However, a few FCPA challenges are currently making their way to court, some accusing the Justice Department of using too broad a definition for “foreign official.”

Mark Mendelsohn—formerly the Justice Department’s chief FCPA enforcer and now in private practice—told the Wall Street Journal last week that he expects current enforcement trends to continue. He cited the Mideast protests as part of a “growing recognition of what people commonly call the corrosive effects of corruption on development and democracy and democratic institutions.”

The U.K. is currently finalizing its own anti-bribery law, which would seem to address the Chamber’s objections about an uneven playing field. The Chamber, however, writes in its report that U.S. authorities may try to apply even more pressure to companies “so as not to be outdone” by Britain in the area of anti-corruption enforcement.

–Marian Wang, ProPublica

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3 Responses for “Lobbying for Corruption: U.S. Chamber of Commerce Attacking Anti-Bribery Law”

  1. William says:

    Isn’t it remarkable how they don’t even try to hide it anymore?

    I am of the belief that Citizens United was, in essence, a flip of the switch that turned on the spotlight which illuminates the large “For Sale” sign hanging from the Capital building in DC. It would make sense then, that the decriminalization of bribery should follow because, hey, we’re doing it anyway and what’s the harm in a little payola. It’s not as if the large multinationals are bastions of ethical behavior or integrity. Doesn’t look good on the quarterly shareholder report, don’t cha know.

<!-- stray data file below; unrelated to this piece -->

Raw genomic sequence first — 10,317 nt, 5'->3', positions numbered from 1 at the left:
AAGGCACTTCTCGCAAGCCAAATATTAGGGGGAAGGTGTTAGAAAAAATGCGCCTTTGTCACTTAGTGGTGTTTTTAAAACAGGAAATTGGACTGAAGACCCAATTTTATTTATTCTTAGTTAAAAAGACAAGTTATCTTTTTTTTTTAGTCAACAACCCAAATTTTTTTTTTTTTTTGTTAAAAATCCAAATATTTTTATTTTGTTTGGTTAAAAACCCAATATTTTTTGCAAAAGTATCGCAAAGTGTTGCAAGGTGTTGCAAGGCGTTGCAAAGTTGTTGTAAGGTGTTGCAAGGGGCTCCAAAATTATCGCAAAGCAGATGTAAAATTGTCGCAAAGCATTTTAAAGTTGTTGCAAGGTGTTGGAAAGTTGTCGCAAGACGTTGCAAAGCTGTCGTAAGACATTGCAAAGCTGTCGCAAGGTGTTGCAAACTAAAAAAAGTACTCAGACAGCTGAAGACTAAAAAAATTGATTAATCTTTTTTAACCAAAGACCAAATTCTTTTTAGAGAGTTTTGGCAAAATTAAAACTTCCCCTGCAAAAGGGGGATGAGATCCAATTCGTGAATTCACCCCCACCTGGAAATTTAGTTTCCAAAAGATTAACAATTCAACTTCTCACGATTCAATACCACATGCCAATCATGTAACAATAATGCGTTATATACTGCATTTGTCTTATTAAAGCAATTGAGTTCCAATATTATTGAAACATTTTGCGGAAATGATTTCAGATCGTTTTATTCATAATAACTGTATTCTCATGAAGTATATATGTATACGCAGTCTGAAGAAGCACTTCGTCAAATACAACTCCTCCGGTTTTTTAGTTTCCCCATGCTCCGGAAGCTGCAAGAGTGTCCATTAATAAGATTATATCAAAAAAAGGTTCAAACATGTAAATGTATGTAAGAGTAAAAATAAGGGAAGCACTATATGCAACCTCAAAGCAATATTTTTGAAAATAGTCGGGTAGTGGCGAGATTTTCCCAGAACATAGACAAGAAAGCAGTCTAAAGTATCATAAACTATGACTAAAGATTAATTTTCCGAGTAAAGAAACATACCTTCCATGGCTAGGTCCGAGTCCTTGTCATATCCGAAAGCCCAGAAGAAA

2. palmcoaster says:

    I yet don’t understand being the National US and Local Chambers of Commerce the number one promoter of outsourcing of our contracts and jobs, how come any small business is still paying a membership! Further more the membership funds are openly used for funding support for any GOP candidate in any national or local election. Should change its name to US GOP Chamber of Commerce.
    They only lobby big time for the big corporations while funded by the small business owners that hope for some exposure for their small enterprises. Many to find out the opposite. I look forward to our legislators to stay the course and reject any Chamber requested changes to this “good anti bribery law in place now”

  3. Richard Breuer says:

    Let’s just change the law to make all bribery unlawful, not just bribery of public officials. My state, Pennsylvania, prohibits commercial bribery. So do NJ NH IO CO IL LA TX KY OK AL AZ KS MS VA NY UT CA MN SD FL CT WA AK NV MO MA to one degree or another. I guess with the limits on being crooked in the US, it’s important to the chamber to keep the off-shore possibilities open.